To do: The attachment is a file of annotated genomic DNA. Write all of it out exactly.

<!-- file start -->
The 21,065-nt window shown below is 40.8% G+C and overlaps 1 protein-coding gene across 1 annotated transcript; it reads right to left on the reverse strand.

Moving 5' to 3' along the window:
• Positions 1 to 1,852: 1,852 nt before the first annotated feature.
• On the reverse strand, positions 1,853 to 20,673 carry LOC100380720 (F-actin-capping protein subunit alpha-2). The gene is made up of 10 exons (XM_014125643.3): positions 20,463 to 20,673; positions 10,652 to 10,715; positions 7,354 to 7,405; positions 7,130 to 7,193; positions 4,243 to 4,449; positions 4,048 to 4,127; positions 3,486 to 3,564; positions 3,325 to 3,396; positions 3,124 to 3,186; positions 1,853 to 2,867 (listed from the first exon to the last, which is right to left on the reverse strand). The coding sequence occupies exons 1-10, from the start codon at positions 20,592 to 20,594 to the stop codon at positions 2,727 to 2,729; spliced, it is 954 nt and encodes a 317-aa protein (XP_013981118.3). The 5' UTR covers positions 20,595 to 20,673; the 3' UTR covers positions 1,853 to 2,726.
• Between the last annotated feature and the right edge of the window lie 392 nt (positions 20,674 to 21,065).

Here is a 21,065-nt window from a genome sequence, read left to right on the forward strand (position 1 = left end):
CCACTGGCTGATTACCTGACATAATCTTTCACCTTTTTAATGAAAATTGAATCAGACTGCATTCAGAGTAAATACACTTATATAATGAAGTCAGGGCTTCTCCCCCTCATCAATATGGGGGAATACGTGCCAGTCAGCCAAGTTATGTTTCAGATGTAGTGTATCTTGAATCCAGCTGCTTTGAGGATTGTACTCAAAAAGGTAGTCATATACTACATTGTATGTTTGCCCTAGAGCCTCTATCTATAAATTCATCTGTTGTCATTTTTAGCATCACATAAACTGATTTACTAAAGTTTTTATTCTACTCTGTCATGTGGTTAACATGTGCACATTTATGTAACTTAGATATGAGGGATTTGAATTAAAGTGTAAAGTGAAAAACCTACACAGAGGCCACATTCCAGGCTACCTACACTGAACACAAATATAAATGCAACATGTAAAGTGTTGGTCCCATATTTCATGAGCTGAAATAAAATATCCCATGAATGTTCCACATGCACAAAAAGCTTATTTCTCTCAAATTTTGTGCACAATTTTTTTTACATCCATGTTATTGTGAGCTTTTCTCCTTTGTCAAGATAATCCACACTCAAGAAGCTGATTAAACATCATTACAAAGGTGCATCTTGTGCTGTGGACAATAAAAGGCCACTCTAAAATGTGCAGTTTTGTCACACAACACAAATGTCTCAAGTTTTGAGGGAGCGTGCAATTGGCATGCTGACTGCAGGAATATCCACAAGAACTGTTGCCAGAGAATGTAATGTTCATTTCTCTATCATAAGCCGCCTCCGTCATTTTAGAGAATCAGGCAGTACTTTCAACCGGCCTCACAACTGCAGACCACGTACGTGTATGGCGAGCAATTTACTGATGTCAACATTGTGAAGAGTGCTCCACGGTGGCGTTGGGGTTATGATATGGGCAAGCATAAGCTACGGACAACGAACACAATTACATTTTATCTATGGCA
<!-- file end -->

The 21,065-nt window shown below is 40.8% G+C and overlaps 1 protein-coding gene across 1 annotated transcript; it reads right to left on the reverse strand.

Moving 5' to 3' along the window:
• Positions 1 to 1,852: 1,852 nt before the first annotated feature.
• On the reverse strand, positions 1,853 to 20,673 carry LOC100380720 (F-actin-capping protein subunit alpha-2). The gene is made up of 10 exons (XM_014125643.3): positions 20,463 to 20,673; positions 10,652 to 10,715; positions 7,354 to 7,405; positions 7,130 to 7,193; positions 4,243 to 4,449; positions 4,048 to 4,127; positions 3,486 to 3,564; positions 3,325 to 3,396; positions 3,124 to 3,186; positions 1,853 to 2,867 (listed from the first exon to the last, which is right to left on the reverse strand). The coding sequence occupies exons 1-10, from the start codon at positions 20,592 to 20,594 to the stop codon at positions 2,727 to 2,729; spliced, it is 954 nt and encodes a 317-aa protein (XP_013981118.3). The 5' UTR covers positions 20,595 to 20,673; the 3' UTR covers positions 1,853 to 2,726.
• Between the last annotated feature and the right edge of the window lie 392 nt (positions 20,674 to 21,065).

Here is a 21,065-nt window from a genome sequence, read left to right on the forward strand (position 1 = left end):
CCACTGGCTGATTACCTGACATAATCTTTCACCTTTTTAATGAAAATTGAATCAGACTGCATTCAGAGTAAATACACTTATATAATGAAGTCAGGGCTTCTCCCCCTCATCAATATGGGGGAATACGTGCCAGTCAGCCAAGTTATGTTTCAGATGTAGTGTATCTTGAATCCAGCTGCTTTGAGGATTGTACTCAAAAAGGTAGTCATATACTACATTGTATGTTTGCCCTAGAGCCTCTATCTATAAATTCATCTGTTGTCATTTTTAGCATCACATAAACTGATTTACTAAAGTTTTTATTCTACTCTGTCATGTGGTTAACATGTGCACATTTATGTAACTTAGATATGAGGGATTTGAATTAAAGTGTAAAGTGAAAAACCTACACAGAGGCCACATTCCAGGCTACCTACACTGAACACAAATATAAATGCAACATGTAAAGTGTTGGTCCCATATTTCATGAGCTGAAATAAAATATCCCATGAATGTTCCACATGCACAAAAAGCTTATTTCTCTCAAATTTTGTGCACAATTTTTTTTACATCCATGTTATTGTGAGCTTTTCTCCTTTGTCAAGATAATCCACACTCAAGAAGCTGATTAAACATCATTACAAAGGTGCATCTTGTGCTGTGGACAATAAAAGGCCACTCTAAAATGTGCAGTTTTGTCACACAACACAAATGTCTCAAGTTTTGAGGGAGCGTGCAATTGGCATGCTGACTGCAGGAATATCCACAAGAACTGTTGCCAGAGAATGTAATGTTCATTTCTCTATCATAAGCCGCCTCCGTCATTTTAGAGAATCAGGCAGTACTTTCAACCGGCCTCACAACTGCAGACCACGTACGTGTATGGCGAGCAATTTACTGATGTCAACATTGTGAAGAGTGCTCCACGGTGGCGTTGGGGTTATGATATGGGCAAGCATAAGCTACGGACAACGAACACAATTACATTTTATCTATGGCA